717 words - 3 pages

Two-Variable Inequalities

Shaun P Bowlin

MATH 222 Week 2 Assignment

Instructor: Mark Marino

February 4, 2014

Two-Variable Inequalities

In keeping with the syllabus and overall progression of our study of functions and relationships of variables, this week we took a look at Two-Variable inequalities. The assignment was a real world application of using these types of equations to solve shipping problems. We can use these equations to figure out the solutions to common problems and provide graphs to show a range of correct and incorrect answers that is easier to read.

The problem that was given, #68 on pg. 539 shows a graph that illustrates how many TVs and refrigerators a semi-truck can hold at any given time in any combination of the two. By looking at the graph, it shows that you can have a maximum load of 330 TVs with 0 fridges or 110 fridges with 0 TVs. It drawn as a solid line to show that any point on that line could also be a ...view middle of the document...

There are 2 more questions that were asked in this section:

1. Can the truck hold 71 fridges and 118 TVs?

This could be called a test point (71,118), they are used to make sure that the shading of the solutions on the graph will actually fall on the correct side of the line. The pair is used to substitute into the linear inequality to determine if it is an actual solution.

y+3x≤330

118+3(71)≤330

331 So, no, the combination will not work.

2. Can the truck hold 51 refrigerators and 176 TVs?

This test point will be worked in the same way as before.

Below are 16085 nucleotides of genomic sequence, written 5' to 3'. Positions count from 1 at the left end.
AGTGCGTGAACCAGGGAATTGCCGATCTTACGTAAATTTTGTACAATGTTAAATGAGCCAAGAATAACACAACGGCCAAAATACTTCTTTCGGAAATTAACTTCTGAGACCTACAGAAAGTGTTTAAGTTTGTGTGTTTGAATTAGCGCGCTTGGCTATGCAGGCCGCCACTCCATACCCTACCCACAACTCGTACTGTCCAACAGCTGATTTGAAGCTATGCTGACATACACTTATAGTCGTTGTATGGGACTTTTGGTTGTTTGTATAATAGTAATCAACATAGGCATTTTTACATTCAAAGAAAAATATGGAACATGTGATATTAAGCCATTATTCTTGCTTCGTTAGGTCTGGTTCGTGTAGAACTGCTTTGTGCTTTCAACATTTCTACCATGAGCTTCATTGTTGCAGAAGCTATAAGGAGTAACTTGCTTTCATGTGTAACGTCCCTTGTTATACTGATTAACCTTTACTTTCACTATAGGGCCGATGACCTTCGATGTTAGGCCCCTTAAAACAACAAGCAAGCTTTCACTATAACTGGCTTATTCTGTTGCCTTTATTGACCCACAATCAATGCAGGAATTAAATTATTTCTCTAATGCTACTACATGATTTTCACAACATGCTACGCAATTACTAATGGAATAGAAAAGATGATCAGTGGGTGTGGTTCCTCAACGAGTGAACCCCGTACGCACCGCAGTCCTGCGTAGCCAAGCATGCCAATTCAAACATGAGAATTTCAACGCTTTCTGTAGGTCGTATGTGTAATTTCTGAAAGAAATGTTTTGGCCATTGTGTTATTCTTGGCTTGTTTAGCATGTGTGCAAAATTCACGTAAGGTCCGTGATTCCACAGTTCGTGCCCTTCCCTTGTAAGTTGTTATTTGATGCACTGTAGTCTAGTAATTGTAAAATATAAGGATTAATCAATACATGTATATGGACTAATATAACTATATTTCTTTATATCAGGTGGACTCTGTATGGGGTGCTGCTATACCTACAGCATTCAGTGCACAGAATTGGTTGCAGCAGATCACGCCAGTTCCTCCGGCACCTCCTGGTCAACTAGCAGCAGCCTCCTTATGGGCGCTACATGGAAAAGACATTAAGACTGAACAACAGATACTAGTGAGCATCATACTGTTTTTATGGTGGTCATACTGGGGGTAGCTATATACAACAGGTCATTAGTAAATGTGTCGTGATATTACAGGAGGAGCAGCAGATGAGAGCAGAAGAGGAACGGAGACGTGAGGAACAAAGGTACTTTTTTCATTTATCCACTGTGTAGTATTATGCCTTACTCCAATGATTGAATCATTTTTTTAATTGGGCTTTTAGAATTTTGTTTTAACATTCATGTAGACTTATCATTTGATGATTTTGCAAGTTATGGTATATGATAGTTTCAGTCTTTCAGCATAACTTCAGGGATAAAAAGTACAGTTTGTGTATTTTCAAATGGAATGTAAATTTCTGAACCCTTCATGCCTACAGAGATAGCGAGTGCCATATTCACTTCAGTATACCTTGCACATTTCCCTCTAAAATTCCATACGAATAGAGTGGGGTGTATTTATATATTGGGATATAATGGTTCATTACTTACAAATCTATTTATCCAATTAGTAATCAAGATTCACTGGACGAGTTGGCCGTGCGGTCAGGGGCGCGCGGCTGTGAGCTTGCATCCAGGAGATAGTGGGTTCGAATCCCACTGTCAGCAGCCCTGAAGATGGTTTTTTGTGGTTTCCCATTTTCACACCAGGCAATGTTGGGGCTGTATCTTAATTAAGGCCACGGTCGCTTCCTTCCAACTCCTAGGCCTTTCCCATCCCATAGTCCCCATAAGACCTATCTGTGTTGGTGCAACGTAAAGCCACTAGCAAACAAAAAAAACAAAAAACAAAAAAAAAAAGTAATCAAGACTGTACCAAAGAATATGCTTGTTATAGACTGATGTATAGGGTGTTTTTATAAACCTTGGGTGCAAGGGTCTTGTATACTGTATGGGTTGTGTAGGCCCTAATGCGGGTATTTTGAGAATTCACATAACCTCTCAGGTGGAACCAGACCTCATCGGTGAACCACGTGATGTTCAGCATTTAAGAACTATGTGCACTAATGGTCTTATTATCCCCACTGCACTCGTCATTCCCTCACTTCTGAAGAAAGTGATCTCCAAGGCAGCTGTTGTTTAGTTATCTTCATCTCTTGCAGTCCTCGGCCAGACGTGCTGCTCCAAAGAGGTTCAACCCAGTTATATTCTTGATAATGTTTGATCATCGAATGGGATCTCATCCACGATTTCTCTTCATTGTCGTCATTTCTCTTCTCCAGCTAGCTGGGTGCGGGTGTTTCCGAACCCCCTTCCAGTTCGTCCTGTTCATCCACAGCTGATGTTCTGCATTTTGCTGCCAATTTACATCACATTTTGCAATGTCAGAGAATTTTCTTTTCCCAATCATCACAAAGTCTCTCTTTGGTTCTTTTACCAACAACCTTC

y+3x≤330

176+3(51)≤330

329 which is less than or equal to 330 so yes this combination will work.

The following is a scenario using the inequality from before that was used to solve #68 on page 539 (Dugopolski,2012):

The Burbank Buy More store is going to make an order which will include, at most 60 fridges. What is the maximum number of TVs that could be delivered on the same semi?

y+3x≤330

y+3(60)≤330 Substitute 60 for x

y≤330-180 Subtract from both sides

y≤150 So, there may be up to 150 TVs in the truck

The next day, The Burbank Buy More decides they will have a TV sale so they change their order to include at least 200 TVs. What is the maximum number of fridges that could also be delivered?

y+3x≤330

200+3x≤330 Substitute 200 for y

3x≤330-200 Subtract from both sides

x≤330/3 or 100 So, there could be 100 fridges on the truck as well as the 200 TVs.

This assignment further solidified the relationships between variables and functions using graphs to depict the solutions as well as relating the subject to real life situations. The graphs were used to demonstrate how a group of solutions can be easily identified by sight.

Reference

Dugopolski, M. (2012). Elementary and intermediate algebra (4th ed.). New York, NY:

McGraw-Hill Publishing.

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